Foundations done for some time? An earlier paragraph explains the delay:
Construction of the superstructure was delayed by the Supreme Court decision on the NRA which necessitated asking for new bids. Representative John J. Cochran of St. Louis has been in constant communication with the procurement division of the Treasury and with the Post Office Department in an effort to speed up the project.
NRA? A different one.
National Recovery Administration (NRA), U.S. government agency established by President Franklin D. Roosevelt to stimulate business recovery through fair-practice codes during the Great Depression. The NRA was an essential element in the National Industrial Recovery Act (June 1933), which authorized the president to institute industry-wide codes intended to eliminate unfair trade practices, reduce unemployment, establish minimum wages and maximum hours, and guarantee the right of labour to bargain collectively.
The agency ultimately established 557 basic codes and 208 supplementary codes that affected about 22 million workers. Companies that subscribed to the NRA codes were allowed to display a Blue Eagle emblem, symbolic of cooperation with the NRA. Although the codes were hastily drawn and overly complicated and reflected the interests of big business at the expense of the consumer and small businessman, they nevertheless did improve labour conditions in some industries and also aided the unionization movement. The NRA ended when it was invalidated by the Supreme Court in 1935, but many of its provisions were included in subsequent legislation. (Encyclopedia Britannica)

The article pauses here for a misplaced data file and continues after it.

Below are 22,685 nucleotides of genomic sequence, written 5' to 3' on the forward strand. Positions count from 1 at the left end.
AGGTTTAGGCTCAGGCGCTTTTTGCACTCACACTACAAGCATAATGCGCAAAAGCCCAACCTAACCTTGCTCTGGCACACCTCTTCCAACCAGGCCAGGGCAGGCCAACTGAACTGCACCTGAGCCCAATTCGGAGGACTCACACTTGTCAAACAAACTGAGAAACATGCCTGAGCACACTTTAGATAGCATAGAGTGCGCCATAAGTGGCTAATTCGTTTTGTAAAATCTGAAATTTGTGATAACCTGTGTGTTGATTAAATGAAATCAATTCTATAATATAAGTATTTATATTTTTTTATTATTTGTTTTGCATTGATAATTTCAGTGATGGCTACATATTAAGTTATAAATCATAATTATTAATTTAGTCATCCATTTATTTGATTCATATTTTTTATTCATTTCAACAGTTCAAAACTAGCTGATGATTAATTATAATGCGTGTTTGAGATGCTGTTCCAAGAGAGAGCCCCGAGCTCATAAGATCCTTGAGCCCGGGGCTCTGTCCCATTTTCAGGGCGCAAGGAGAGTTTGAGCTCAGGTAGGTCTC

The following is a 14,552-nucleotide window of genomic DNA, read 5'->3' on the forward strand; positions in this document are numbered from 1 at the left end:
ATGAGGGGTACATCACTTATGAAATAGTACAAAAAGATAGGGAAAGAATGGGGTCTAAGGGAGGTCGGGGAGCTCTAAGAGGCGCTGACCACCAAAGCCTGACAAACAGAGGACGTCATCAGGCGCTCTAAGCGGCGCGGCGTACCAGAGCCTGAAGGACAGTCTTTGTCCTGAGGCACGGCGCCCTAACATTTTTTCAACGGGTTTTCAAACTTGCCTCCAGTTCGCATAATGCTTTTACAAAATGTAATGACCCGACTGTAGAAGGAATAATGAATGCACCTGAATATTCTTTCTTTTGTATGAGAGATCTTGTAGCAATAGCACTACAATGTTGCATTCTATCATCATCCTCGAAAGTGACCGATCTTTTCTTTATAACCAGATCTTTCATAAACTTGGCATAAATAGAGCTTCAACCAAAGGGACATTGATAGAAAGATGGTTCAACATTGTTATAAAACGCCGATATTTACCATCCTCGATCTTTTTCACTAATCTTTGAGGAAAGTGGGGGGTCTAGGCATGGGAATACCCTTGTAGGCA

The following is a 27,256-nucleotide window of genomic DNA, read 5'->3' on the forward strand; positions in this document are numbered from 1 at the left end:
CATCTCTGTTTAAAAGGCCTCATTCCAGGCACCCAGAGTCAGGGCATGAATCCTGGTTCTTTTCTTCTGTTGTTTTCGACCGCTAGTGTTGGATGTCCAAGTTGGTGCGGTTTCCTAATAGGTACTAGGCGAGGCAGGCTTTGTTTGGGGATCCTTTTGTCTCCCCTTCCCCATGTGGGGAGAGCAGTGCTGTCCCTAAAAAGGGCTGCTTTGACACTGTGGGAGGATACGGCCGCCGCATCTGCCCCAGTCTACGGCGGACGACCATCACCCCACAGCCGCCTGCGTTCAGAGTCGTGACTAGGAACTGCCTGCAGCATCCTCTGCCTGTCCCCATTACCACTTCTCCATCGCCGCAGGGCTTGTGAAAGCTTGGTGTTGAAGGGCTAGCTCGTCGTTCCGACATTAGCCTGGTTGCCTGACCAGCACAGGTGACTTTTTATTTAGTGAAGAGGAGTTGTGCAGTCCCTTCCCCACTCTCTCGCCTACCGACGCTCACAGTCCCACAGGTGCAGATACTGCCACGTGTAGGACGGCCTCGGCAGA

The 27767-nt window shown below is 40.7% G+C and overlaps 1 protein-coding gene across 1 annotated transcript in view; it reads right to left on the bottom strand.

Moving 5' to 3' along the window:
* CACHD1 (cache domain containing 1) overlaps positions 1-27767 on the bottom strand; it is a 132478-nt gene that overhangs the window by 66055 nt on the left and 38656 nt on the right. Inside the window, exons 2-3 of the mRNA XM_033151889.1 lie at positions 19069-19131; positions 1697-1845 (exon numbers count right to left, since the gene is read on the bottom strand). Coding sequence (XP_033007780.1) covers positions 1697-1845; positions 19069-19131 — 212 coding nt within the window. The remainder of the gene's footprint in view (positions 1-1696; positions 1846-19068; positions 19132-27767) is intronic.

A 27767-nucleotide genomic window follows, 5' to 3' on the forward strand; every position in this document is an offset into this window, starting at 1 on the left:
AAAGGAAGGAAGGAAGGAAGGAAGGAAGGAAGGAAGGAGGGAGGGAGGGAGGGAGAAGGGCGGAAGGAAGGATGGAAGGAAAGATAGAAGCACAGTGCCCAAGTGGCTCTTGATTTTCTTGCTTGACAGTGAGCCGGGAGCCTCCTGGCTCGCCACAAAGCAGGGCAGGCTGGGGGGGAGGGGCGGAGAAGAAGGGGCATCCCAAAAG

Besides serving the postal needs of St. Louis, the new building will be a distributing center for all postal supplies, machinery ns equipment for post offices throughout the Southwest.
The new post office opened in 1937. so that takes care of the history, right? Not quite. From the 1935 photo caption we know the previous Main Post Office was at 18th & Walnut, but because the current post office Walnut Street doesn’t exist between 16th-18th. So I turned to Sanborn Fire Insurance maps: